Thailand: At Least 400 Rare Marine Animals Perished in 2017

By Asaree Thaitrakulpanich, 25th December 2017;

Thailand’s life aquatic faces a murky future after a year that saw sensitive species injured by humans, beached ashore or choked on trash.

Marine officials said about 400 endangered marine animals died in Thai waters in 2017, with the population of Dugongs (Dugong dugon) running especially low in a year that also saw the Irrawaddy Dolphin (Orcaella brevirostris) declared endangered.

“I can’t estimate whether more or fewer animals will die next year,” Weerapong Laovetchprasit, a government marine wildlife veterinarian in Rayong said Monday.

Although the number rose considerably from last year’s 355, marine officials at a Friday press conference Friday said that’s due to better reporting via social media, not necessarily an increase in animal deaths.

“About 400 rare marine animals died this year, mostly because they were beached, injured by fishing boats or ate trash,” said Jatuporn Burutpat, director of the Department of Marine and Coastal Resources.

Sea Turtles, Dugongs, Dolphins and Whales are all among marine animals considered rare.

The department’s developmental institute director Ukkrit Sataphumintr said that only 2,500 to 3,500 Sea Turtles are left in Thailand. There are important breeding grounds on Ko Khram in Chonburi, the Similan Islands and Mai Khao Beach on Phuket. He said the low numbers are a cause for concern but credited awareness campaigns for some progress.

“Campaigns for Thai people to conserve Sea Turtles only started working recently after 30 years of trying,” Ukkrit said. “Thai people only just stopped eating Turtle eggs.”

There are about 2,000 Dolphins and Whales in Thailand comprised of more than 27 species. Ukkrit said the marine department has been following the movement of these mammals, especially those of Bryde’s Whales (Balaenoptera edeni or Balaenoptera brydei), and identified more than 60 individuals.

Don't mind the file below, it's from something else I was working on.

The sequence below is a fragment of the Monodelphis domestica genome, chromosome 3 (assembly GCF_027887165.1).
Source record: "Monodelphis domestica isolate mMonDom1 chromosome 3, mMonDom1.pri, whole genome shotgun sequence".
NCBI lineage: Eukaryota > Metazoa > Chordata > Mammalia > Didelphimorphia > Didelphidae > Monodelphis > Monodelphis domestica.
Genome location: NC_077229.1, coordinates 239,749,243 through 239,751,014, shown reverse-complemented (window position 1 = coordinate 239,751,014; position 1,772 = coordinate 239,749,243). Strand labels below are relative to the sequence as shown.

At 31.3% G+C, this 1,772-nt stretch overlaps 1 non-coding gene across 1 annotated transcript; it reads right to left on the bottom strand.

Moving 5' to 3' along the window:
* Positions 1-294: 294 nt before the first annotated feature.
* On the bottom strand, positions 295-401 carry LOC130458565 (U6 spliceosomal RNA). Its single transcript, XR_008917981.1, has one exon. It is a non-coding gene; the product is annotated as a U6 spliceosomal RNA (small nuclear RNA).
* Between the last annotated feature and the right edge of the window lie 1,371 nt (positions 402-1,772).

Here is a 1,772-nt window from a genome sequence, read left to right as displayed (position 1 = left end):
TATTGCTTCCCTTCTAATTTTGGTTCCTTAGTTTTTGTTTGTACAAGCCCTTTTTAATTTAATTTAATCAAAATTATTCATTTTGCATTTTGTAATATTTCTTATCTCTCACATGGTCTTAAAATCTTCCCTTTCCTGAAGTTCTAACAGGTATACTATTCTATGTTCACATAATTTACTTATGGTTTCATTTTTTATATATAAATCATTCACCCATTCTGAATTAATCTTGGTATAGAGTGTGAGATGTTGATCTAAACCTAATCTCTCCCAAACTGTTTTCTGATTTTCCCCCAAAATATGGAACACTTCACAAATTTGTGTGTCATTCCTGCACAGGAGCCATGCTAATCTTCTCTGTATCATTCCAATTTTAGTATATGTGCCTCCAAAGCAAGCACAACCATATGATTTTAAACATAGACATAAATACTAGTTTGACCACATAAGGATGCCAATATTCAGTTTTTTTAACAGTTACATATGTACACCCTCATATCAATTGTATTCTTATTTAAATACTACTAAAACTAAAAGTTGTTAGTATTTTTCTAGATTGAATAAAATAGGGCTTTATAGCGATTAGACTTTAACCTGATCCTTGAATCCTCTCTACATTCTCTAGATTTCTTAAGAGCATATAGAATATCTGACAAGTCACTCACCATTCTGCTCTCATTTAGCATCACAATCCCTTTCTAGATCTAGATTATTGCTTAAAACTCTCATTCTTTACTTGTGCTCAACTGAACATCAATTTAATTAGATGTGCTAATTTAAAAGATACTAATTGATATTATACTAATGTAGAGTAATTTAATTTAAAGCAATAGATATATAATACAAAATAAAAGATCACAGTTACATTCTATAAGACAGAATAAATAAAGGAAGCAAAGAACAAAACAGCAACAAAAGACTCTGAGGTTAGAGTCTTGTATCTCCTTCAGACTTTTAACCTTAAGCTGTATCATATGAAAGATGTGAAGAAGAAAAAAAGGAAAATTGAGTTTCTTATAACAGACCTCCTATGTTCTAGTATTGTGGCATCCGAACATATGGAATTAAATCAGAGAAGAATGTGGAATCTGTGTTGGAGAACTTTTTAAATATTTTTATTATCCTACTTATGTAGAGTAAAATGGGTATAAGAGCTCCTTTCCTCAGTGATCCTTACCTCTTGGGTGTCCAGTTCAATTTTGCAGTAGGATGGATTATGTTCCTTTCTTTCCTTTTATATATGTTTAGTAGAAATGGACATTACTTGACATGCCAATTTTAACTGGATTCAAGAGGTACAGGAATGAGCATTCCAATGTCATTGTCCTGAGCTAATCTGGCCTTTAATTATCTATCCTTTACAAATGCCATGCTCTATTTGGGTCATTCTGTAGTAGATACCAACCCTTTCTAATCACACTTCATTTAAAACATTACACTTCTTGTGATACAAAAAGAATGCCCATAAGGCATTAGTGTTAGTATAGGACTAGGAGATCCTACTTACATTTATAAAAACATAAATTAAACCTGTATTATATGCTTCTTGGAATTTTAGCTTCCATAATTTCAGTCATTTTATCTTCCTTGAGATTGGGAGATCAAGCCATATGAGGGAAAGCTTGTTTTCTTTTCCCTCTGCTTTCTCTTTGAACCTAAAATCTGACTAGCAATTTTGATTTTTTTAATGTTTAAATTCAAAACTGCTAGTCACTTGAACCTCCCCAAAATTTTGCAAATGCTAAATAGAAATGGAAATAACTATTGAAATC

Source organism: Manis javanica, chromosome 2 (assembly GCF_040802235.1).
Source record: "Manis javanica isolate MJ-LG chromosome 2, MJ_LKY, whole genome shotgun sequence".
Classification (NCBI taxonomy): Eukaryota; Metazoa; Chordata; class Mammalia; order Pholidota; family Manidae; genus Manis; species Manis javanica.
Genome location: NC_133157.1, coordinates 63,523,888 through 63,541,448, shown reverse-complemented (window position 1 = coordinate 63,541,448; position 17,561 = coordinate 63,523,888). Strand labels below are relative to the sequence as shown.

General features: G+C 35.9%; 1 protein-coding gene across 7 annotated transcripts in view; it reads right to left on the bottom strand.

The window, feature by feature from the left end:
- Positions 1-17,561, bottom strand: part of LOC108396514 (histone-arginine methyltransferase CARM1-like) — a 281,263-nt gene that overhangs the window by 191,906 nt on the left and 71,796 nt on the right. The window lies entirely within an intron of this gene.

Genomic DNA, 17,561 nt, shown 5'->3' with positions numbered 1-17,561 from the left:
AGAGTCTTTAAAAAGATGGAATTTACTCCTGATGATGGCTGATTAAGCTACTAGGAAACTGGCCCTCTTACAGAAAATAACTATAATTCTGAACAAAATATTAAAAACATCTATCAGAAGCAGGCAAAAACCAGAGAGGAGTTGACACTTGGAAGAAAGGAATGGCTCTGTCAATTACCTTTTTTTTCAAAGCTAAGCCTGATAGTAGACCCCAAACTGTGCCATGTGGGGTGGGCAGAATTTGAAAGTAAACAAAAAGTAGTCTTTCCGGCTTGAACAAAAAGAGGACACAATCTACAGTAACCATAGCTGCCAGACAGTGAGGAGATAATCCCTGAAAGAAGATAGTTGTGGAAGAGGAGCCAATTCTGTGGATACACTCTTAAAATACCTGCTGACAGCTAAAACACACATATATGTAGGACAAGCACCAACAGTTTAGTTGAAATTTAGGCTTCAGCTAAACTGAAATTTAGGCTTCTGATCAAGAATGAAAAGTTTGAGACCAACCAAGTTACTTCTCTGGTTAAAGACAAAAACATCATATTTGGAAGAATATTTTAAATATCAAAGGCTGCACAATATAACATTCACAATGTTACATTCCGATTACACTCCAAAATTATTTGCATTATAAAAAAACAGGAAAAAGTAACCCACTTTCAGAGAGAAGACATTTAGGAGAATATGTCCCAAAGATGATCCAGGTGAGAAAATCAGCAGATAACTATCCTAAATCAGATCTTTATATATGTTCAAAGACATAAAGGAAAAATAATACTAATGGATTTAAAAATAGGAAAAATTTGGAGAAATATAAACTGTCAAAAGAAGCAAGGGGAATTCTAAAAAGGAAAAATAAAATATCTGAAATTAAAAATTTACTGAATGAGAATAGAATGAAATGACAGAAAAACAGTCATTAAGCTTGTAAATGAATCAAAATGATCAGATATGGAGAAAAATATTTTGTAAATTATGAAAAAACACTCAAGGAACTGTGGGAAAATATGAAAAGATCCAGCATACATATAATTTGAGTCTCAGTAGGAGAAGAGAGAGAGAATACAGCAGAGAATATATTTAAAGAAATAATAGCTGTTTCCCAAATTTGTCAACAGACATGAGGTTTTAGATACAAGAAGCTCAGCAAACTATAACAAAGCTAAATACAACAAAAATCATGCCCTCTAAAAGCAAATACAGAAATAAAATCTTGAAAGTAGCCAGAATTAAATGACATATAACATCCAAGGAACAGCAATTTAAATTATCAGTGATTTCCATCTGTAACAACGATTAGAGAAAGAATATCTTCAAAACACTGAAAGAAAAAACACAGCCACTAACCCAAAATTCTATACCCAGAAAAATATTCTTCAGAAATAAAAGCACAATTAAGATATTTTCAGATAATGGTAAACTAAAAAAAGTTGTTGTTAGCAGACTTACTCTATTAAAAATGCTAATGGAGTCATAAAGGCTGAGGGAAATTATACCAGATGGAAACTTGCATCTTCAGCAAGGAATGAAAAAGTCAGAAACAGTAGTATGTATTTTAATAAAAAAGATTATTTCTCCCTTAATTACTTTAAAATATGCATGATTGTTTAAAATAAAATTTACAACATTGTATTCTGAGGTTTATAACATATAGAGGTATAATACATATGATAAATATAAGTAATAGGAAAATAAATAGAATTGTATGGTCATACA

Dugongs may be in the most dire straits, with only 200 to 250 left, mostly in the Andaman Sea around Koh Libong in Trang province.

Nantarika Chansue, a veterinarian at Chulalongkorn University, said passers-by who encounter beached animals should report them to the Department of Marine Resources’ research branches.

Nantarika’s efforts on behalf of marine animals came to public attention earlier this year when she operated on Piggy Bank, a giant Sea Turtle that died following surgery to remove 915 coins from its stomach.

In March, Piggy Bank became a symbol for Sea Turtles kept in captivity when the 25-year-old reptile died from surgery complications, capturing the news cycle for several days.

In December, the Irrawaddy Dolphin and Finless Porpoise (Neophocaena phocaenoides) – freshwater mammals that have their last bastion in Thailand – were declared endangered by the IUCN Red list.

Any beached marine animals, dead or alive, should be reported to the Department of Marine Resources’s research branches in Rayong, Samut Sakhon, Chumphon, Songkhla or Phuket provinces for rescue or autopsy either via Facebook or calling the listed phone numbers.